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„It is reported so. But men are divided in opinion as to the facts. And even granting the facts, they explain them in different ways. And in any case, however great may be the number of different explanations, no one has adopted or suggested the theory of a Fourth Dimension.“

— Edwin Abbott Abbott British theologian and author 1838 - 1926
Context: p>O, my Lord, my Lord, behold, I cast myself in faith upon conjecture, not knowing the facts; and I appeal to your Lordship to confirm or deny my logical anticipations. If I am wrong, I yield, and will no longer demand a fourth Dimension; but, if I am right, my Lord will listen to reason.I ask therefore, is it, or is it not, the fact, that ere now your countrymen also have witnessed the descent of Beings of a higher order than their own, entering closed rooms, even as your Lordship entered mine, without the opening of doors or windows, and appearing and vanishing at will? On the reply to this question I am ready to stake everything. Deny it, and I am henceforth silent. Only vouchsafe an answer.SPHERE. (AFTER A PAUSE). It is reported so. But men are divided in opinion as to the facts. And even granting the facts, they explain them in different ways. And in any case, however great may be the number of different explanations, no one has adopted or suggested the theory of a Fourth Dimension.Therefore, pray have done with this trifling, and let us return to business.</p Chapter 19. How, Though the Sphere Showed Me Other Mysteries of Spaceland, I Still Desired More; and What Came of It

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„Do not fear to be eccentric in opinion, for every opinion now accepted was once eccentric.“

— Bertrand Russell logician, one of the first analytic philosophers and political activist 1872 - 1970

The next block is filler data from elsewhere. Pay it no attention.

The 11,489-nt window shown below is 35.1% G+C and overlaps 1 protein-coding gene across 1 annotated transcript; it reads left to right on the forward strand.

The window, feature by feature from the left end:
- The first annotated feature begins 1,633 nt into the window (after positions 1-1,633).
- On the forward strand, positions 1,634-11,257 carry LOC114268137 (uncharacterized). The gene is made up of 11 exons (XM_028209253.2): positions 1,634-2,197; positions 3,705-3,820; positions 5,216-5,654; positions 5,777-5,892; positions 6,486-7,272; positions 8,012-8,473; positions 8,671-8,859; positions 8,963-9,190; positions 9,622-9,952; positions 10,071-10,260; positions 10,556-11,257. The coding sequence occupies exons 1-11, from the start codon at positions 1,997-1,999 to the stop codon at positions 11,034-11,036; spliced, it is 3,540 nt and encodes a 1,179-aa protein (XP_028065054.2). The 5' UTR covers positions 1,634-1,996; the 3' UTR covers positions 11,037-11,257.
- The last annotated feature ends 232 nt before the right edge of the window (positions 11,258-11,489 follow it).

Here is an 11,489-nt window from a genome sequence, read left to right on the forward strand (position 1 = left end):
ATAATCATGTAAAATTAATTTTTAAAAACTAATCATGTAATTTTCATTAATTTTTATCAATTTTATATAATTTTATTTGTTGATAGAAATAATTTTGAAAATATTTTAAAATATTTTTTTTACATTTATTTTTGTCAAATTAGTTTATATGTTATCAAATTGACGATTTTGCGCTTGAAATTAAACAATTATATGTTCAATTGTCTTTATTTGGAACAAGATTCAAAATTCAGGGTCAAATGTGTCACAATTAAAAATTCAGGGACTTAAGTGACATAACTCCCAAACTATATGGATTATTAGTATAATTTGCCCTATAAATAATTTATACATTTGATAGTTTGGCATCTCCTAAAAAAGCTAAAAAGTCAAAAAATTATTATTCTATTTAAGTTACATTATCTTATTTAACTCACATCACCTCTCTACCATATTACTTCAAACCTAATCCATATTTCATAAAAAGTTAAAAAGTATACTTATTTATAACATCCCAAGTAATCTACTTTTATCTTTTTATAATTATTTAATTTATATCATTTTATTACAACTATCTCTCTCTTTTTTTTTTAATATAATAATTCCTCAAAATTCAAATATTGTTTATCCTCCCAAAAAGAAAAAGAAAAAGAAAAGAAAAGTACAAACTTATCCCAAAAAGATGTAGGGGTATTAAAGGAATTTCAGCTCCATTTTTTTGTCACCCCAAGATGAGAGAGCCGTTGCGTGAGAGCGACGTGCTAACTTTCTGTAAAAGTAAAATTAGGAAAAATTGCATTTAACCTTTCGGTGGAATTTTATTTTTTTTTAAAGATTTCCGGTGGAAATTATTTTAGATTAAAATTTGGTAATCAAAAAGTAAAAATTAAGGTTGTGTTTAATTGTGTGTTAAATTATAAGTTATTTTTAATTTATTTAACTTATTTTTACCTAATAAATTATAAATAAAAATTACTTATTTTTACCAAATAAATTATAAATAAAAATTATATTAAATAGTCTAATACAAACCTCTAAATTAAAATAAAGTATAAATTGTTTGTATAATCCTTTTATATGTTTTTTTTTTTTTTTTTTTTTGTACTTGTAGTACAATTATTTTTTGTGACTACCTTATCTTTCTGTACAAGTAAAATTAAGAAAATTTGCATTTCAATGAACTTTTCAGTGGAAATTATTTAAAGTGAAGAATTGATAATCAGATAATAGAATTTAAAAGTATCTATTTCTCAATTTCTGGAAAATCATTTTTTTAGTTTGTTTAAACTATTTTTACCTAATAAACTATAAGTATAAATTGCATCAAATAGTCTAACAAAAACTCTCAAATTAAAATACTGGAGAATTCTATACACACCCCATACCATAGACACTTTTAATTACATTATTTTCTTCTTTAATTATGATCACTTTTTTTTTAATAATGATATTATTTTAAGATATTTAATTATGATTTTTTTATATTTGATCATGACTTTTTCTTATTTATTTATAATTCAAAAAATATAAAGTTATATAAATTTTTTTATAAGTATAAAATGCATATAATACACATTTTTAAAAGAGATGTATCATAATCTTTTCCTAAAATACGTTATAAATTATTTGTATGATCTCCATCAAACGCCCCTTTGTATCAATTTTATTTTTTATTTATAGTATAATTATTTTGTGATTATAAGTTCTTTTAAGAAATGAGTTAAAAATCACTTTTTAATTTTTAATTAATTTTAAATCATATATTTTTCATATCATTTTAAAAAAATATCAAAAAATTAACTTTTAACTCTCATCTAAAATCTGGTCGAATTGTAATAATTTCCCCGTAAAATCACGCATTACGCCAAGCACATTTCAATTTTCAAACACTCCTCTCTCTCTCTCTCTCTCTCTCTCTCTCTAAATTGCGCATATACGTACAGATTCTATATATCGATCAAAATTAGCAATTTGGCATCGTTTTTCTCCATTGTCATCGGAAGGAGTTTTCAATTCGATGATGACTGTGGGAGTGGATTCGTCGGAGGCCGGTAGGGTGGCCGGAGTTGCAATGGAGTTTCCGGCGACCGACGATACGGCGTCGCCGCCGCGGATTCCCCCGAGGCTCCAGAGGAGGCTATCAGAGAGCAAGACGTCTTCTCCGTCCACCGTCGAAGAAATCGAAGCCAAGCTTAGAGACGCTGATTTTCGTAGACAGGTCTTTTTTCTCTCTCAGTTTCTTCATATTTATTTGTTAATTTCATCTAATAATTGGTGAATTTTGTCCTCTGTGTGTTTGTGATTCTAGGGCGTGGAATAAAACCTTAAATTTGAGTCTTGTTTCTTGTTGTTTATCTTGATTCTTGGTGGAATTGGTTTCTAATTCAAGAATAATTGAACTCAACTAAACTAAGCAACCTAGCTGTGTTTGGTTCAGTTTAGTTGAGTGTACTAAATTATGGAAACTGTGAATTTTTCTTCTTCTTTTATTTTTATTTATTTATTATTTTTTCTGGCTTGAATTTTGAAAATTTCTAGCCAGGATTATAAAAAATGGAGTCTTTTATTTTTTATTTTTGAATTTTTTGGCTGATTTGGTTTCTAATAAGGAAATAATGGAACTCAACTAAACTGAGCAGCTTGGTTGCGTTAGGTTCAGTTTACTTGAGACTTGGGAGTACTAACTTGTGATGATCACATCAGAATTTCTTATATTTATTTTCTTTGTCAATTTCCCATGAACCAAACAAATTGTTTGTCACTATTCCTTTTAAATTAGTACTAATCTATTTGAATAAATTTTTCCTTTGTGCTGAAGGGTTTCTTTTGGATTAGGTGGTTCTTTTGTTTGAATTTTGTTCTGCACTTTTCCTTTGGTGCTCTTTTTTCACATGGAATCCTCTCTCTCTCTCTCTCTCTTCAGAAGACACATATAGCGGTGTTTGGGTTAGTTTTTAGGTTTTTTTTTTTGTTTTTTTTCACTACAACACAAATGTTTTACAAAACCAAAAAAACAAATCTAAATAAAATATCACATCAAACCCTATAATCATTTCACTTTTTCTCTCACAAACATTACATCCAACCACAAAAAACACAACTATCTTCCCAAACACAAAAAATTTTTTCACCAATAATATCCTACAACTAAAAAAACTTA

Context: The Ten Commandments that, as a teacher, I should wish to promulgate, might be set forth as follows: 1. Do not feel absolutely certain of anything. 2. Do not think it worth while to proceed by concealing evidence, for the evidence is sure to come to light. 3. Never try to discourage thinking for you are sure to succeed. 4. When you meet with opposition, even if it should be from your husband or your children, endeavour to overcome it by argument and not by authority, for a victory dependent upon authority is unreal and illusory. 5. Have no respect for the authority of others, for there are always contrary authorities to be found. 6. Do not use power to suppress opinions you think pernicious, for if you do the opinions will suppress you. 7. Do not fear to be eccentric in opinion, for every opinion now accepted was once eccentric. 8. Find more pleasure in intelligent dissent that in passive agreement, for, if you value intelligence as you should, the former implies a deeper agreement than the latter. 9. Be scrupulously truthful, even if the truth is inconvenient, for it is more inconvenient when you try to conceal it. 10. Do not feel envious of the happiness of those who live in a fool's paradise, for only a fool will think that it is happiness. "A Liberal Decalogue" http://www.panarchy.org/russell/decalogue.1951.html, from "The Best Answer to Fanaticism: Liberalism", New York Times Magazine (16/December/1951); later printed in The Autobiography of Bertrand Russell (1969), vol. 3: 1944-1967, pp. 71-2